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  • Republic of Palau
  • Donald R Shuster (bio)

Major issues and events for July 2005–June 2006 included the con­clusion of the second Constitutional Convention for the Republic of Palau (ROP), work of the executive and National Congress (Olbiil Era Kelulau, or OEK), various megaprojects, and relations with countries that provide needed assistance and labor to Palau.

In November 2004, President Remengesau had outmaneuvered the National Congress by using popular initiative to place five amendments on the general election ballot. The voters approved four of the president's amendments: dual citizenship, a three-term limit for OEK members, a requirement that candidates for president and vice president run jointly as a team ticket, and a requirement that congressmen be paid via a uniform fee structure for each day of official session. An initiative calling for a one-house congress failed. Also on the November 2004 ballot, voters were asked if they desired a second constitutional convention (Con-Con), the first one having been held in 1979. A second convention would be a way for the National Congress to respond to Remengesau's initiatives.

A second Con-Con was approved by the Palauan voters in the 2004 election and the twenty-five-member convention was in session from 17 May to 15 July 2005. Of the convention's 251 proposals, the delegates approved 22 for presentation to the people for ratification in the 2008 national elections. Regarding some of the key proposals: first, the joint-ticket amendment (for the offices of ROP president and vice president) was reversed by the Con-Con, thus affirming the separate-ticket arrangement established by Palau's original constitution. Second, the term-limit amendment for congressmen could be repealed by the voters at the 2008 election but, oddly, will be in place for the 2008 election. Third, Remenge­sau's dual-citizenship initiative was clarified by the Con-Con thusly: "A person born of parents, one or both of whom are citizens of Palau or are of recognized Palauan ancestry, is a citizen of Palau. Citizenship of other foreign nations shall not affect a person's Palauan citizenship." Ironically, the Con-Con then changed the eligibility for running for the offices of president, vice president, and national congressman to exclude dual citizenship. Also proposed: after 31 December 2009, trial by jury would be ­available for cases involving a criminal [End Page 194] offense that is punishable by a sentence of imprisonment of twelve years or more.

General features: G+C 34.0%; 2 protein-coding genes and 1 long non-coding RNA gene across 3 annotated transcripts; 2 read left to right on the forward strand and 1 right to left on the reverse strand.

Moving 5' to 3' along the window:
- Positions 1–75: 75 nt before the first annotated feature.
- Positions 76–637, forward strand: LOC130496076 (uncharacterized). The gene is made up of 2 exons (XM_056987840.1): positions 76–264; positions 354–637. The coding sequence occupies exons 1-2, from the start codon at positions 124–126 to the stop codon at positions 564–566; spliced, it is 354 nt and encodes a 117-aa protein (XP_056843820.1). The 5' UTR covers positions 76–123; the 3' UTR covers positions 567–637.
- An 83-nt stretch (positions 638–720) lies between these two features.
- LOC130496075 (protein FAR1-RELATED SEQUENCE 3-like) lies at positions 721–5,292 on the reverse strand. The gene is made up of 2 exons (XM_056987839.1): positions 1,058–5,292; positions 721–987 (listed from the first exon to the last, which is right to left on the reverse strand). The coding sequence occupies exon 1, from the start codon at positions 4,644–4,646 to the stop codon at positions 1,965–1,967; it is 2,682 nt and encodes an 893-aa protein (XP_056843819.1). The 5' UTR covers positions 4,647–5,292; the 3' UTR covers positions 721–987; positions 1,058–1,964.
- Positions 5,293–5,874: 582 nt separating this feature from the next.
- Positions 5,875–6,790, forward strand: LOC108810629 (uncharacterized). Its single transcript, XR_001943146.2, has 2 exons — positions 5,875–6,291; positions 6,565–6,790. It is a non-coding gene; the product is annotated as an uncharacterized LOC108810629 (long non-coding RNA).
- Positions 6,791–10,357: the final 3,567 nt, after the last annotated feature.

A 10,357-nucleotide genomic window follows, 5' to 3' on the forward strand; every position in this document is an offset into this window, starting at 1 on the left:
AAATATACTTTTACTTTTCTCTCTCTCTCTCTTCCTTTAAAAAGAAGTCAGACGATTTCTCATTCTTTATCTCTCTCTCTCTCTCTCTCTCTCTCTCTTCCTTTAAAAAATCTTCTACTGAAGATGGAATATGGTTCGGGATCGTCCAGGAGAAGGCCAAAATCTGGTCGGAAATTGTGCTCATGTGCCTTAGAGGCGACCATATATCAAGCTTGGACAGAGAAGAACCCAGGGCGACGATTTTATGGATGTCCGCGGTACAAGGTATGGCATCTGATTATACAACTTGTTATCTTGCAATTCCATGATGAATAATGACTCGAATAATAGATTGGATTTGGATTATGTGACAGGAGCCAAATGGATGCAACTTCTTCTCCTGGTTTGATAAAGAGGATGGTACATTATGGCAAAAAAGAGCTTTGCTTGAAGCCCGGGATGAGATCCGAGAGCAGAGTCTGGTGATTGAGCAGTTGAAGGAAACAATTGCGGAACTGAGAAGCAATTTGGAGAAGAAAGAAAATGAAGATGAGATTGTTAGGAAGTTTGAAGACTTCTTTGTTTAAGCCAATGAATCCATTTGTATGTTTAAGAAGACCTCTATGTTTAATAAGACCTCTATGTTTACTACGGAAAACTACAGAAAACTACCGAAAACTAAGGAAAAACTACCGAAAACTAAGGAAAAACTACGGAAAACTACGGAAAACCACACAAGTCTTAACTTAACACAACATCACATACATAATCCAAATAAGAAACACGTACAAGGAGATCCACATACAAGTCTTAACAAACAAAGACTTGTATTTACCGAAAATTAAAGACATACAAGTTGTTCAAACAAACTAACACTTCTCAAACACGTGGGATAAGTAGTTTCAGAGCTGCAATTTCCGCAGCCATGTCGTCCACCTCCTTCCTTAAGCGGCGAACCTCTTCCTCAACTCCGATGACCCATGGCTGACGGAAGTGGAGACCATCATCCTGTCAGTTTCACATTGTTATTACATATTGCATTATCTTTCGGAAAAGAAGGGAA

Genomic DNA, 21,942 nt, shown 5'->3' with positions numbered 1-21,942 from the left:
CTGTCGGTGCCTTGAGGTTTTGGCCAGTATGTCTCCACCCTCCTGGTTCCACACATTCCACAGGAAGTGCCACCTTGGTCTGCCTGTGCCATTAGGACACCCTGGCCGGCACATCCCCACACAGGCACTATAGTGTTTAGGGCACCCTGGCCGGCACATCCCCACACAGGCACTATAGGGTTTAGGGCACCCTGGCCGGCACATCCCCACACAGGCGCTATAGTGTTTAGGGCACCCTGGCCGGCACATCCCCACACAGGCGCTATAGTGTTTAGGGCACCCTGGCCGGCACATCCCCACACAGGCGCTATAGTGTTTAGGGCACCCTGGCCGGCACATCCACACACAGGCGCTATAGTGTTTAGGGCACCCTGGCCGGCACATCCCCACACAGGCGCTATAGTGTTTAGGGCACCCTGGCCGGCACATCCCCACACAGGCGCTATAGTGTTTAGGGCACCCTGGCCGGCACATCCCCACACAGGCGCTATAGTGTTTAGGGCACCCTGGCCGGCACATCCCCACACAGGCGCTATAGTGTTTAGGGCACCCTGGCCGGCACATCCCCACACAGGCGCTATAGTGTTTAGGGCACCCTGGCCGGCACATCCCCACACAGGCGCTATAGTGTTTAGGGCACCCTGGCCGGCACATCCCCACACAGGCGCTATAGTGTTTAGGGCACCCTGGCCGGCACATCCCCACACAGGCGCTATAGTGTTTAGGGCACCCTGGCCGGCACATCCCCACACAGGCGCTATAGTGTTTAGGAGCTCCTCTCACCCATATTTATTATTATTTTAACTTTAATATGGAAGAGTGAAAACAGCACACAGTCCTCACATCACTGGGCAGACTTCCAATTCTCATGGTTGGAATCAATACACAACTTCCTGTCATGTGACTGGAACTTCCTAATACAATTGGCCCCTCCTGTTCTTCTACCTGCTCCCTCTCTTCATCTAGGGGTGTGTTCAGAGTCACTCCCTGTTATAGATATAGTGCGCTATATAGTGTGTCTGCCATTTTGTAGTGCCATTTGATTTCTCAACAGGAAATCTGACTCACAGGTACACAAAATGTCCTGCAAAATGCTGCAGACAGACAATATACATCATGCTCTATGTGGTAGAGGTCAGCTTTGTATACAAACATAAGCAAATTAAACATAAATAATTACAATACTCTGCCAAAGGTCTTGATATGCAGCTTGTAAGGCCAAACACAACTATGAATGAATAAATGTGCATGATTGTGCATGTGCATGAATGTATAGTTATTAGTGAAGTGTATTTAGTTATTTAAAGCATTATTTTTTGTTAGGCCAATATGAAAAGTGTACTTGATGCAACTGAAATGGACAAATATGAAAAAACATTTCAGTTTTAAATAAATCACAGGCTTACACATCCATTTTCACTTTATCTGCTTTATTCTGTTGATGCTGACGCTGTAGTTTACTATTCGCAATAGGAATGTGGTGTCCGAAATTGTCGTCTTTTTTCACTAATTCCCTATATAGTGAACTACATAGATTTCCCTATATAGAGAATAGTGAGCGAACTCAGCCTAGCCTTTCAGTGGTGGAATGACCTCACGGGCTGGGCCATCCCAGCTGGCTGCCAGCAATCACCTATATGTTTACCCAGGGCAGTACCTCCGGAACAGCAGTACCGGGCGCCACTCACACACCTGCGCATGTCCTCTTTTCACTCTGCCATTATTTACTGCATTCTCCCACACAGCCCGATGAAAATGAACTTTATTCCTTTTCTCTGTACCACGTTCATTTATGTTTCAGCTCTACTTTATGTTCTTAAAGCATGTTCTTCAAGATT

Other important Con-Con pro­posals to be voted on in 2008 include a guarantee of academic freedom in Palau's postsecondary institutions; the opportunity to petition for Palauan citizenship by a person born of non-Palauan citizens but adopted by Palauan citizens before the age of three years; the extension from 50 to 99 years for land leased by a citizen of Palau to a noncitizen or corporation wholly owned by noncitizens; a prohibition of same-sex marriages; free and compulsory education from grades one to twelve; and a mandate that the "national government shall provide free preventive health care for every citizen as prescribed by law." To provide greater support for Palauan traditions, the Con-Con also proposed: "The national government shall take affirmative action to assist traditional leaders in the preservation, protection, and promotion of Palauan heritage, culture, languages, customs and traditions."

Despite the reversals of several of Mr Remengesau's initiatives by the Con-Con, four of the five amendments approved by the voters in 2004 are currently in place, and rules and regulations have been written to bring them into effect. Of course, come 2008, some things may be reversed. Finally, the Con-Con chose eight of ­itsmembers to serve on the Post Convention Committee, which is respon­sible for educating the general public about the twenty-two amendments in time for the November 2008 national referendum.

While Con-Con 2 was completing its work, President Remengesau began a very busy year of traveling, attending meetings, and engaging the National Congress. There was the normal push and pull regarding certain bills, the selection of new ambassadors to the Philippines and Japan, and the appointment of members to the...


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